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• • • Being a journal by artist and designer John Coulthart, cataloguing interests, obsessions and passing enthusiasms.


 

Atalanta Fugiens

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Alchemy (1969) by the Third Ear Band. Design by Dave Loxley.

For an idea of how these posts often come into being, this one is the result of the following chain of association: an article by Leo Robson about the films of Roman Polanski > A re-viewing of Polanski’s Macbeth > A re-listening to albums by the soundtrack artists for Macbeth, British folk group the Third Ear Band > A tracking down of the famous cover image from the first Third Ear Band album.

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Alchemy is the dominant theme of the first two Third Ear Band albums. The engraving used on the cover of their debut album is one of the most frequently reproduced of all images associated with this branch of occultism, one of fifty emblems from Atalanta Fugiens (1618) by the German alchemist Michael Maier (1568–1622).

The plates are by Matthäus Merian, an artist whose career produced a number of notable alchemical illustrations. A detail from one of his other oft-reproduced pieces, Macrocosm and Microcosm from the Basilica Philosophica (1618), appeared on the cover of Pink Floyd’s Saucer Full of Secrets album a year before the Third Ear Band debut. Merian would no doubt be astonished that his work was so visible to future generations even though his name is seldom mentioned at all. The popularity can be accounted for by the way the best of these images seem almost archetypal whilst being resistant to any easy interpretation. Some of Merian’s plates remind me of Magritte’s paintings; they share a tension between carefully rendered yet impossible images that imply a hidden meaning. As Borges considered metaphysics to be a branch of fantastic literature it’s possible to consider this kind of alchemical illustration as a branch of fantastic art.

A 1687 edition of Maier’s Atalanta Fugiens (retitled Scrutinium Chymicum) may be browsed here or downloaded here.

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Elsewhere on { feuilleton }
The etching and engraving archive

Previously on { feuilleton }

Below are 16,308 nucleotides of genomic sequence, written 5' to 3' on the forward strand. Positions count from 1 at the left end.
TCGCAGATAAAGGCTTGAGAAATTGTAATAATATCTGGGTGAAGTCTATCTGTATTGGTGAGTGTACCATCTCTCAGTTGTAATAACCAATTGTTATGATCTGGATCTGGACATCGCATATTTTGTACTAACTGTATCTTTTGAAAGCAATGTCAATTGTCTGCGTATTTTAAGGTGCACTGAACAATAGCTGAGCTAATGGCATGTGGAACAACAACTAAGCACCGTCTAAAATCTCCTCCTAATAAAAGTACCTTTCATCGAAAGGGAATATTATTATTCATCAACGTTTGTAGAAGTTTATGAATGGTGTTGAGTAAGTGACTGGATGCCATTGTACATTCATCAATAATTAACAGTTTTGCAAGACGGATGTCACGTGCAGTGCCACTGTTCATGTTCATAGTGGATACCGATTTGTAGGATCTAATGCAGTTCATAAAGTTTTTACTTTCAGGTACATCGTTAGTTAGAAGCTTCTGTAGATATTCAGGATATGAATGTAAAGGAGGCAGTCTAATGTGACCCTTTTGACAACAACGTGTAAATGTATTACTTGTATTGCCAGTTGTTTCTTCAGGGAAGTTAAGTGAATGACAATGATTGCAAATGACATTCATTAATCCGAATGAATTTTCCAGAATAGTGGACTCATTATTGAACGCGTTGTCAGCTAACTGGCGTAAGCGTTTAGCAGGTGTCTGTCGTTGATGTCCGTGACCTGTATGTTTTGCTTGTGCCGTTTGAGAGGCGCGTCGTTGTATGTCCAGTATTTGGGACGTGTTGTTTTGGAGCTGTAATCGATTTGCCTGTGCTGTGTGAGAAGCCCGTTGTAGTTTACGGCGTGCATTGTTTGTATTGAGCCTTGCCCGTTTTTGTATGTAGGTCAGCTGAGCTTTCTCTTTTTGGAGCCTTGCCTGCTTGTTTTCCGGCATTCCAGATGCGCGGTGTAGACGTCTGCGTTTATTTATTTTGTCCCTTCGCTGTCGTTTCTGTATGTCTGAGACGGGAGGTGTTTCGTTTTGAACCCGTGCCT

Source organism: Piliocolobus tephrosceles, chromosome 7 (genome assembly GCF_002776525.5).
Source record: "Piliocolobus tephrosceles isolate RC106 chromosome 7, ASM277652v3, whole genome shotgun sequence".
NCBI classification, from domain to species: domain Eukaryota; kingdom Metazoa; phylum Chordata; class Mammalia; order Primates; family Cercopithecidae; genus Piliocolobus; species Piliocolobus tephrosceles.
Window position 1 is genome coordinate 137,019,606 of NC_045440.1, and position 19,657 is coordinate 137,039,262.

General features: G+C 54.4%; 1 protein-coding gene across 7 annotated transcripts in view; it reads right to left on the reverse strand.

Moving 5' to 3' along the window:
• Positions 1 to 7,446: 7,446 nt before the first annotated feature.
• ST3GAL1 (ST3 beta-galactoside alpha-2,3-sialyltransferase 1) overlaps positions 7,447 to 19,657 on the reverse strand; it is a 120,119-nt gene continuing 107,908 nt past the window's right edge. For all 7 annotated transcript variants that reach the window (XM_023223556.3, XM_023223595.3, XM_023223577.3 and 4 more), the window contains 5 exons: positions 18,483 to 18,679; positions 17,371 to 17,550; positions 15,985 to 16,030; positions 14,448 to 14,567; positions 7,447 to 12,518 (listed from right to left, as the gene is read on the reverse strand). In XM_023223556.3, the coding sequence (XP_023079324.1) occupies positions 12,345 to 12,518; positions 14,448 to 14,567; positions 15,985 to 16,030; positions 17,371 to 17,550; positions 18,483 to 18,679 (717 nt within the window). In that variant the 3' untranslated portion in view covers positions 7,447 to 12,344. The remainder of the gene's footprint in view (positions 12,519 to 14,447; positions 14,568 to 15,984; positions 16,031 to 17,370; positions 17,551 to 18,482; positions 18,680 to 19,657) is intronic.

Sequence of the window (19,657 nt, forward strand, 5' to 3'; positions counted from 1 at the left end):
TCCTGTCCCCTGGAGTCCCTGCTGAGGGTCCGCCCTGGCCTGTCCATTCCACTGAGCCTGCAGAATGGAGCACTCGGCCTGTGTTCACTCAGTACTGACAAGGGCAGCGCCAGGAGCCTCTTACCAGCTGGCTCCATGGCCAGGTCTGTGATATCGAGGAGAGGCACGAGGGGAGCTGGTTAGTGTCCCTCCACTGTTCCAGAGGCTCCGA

Splendor Solis revisited
Laurie Lipton’s Splendor Solis
The Arms of the Art
Splendor Solis
Amphitheatrum Sapientiae Aeternae
Cabala, Speculum Artis Et Naturae In Alchymia
Digital alchemy

 


 

Posted in {art}, {black and white}, {books}, {design}, {film}, {illustrators}, {music}, {occult}.

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5 comments or trackbacks

  1. #1 posted by herr doktor bimler

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    I remember first encountering Merian’s images in Frances Yates’ “The Art of Memory”. Then I acquired a copy of Mircea Eliade’s “The Forge and the Crucible” and there they were again.
    After that it was all downhill and it was inevitable that I would end up with a copy of Klossowski’s compendium of alchemy emblems, “The Golden Game”.

    These days kids have them all at their fingertips through the interlattice and they don’t know how lucky they are…

    Sometimes Merian’s imagery reminds me of an alternative-universe etiquette guide:
    http://eusa-riddled.blogspot.co.nz/2009/11/atalanta-fugiens.html
    Sometimes it’s Baroque spam.
    http://eusa-riddled.blogspot.co.nz/2010/01/pam-pam-pam.html

  2. #2 posted by Michelangelo

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    Merian was the father of the fabulous entomologist and nature painter Sybilla Merian.

    Atalanta Fugiens also includes a fugue composed by Maier for each emblem, although I do not see them reproduced here. You can hear some of Mayer’s fugues from Atalanta Fugiens on a CD by the ensemble Voxnova: “Scelsi, Byzantium, The Alchemists” (Hat Art 1994).

  3. #3 posted by John Collier

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    A Happy New Year to you. Always curious how you manage to generate such a great read day after day and year after year and now we have a peek behind the curtain. First read in the morning and usually a couple of return trips to absorb it all. Thanks for making the trip so interesting. Looking forward to a new year of discoveries.Cheers!

  4. #4 posted by John

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    herr doktor bimler: It’s all out there but you still need to know what to look for and where to look. Some library collections can be frustrating to navigate.

    Michelangelo: I nearly mentioned the fugues but ran out of energy as I often do with these posts. Quite apt given the musical connections noted above.

    John Collier: Thanks! Another impetus is the selfish one of using these posts as an online bookmarking of things I may need to refer to later. That certainly applies to this kind of imagery.

  5. #5 posted by herr doktor bimler

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    It’s all out there but you still need to know what to look for and where to look. Some library collections can be frustrating to navigate.

    True that. I only wrote three or four posts using alchemical imagery, but those posts provide a regular stream of visitors searching for the term “Atalanta Fugiens” (along with “spiderwebs on drugs”, “double nosed dog” and “pokemon hentai”).

 


 

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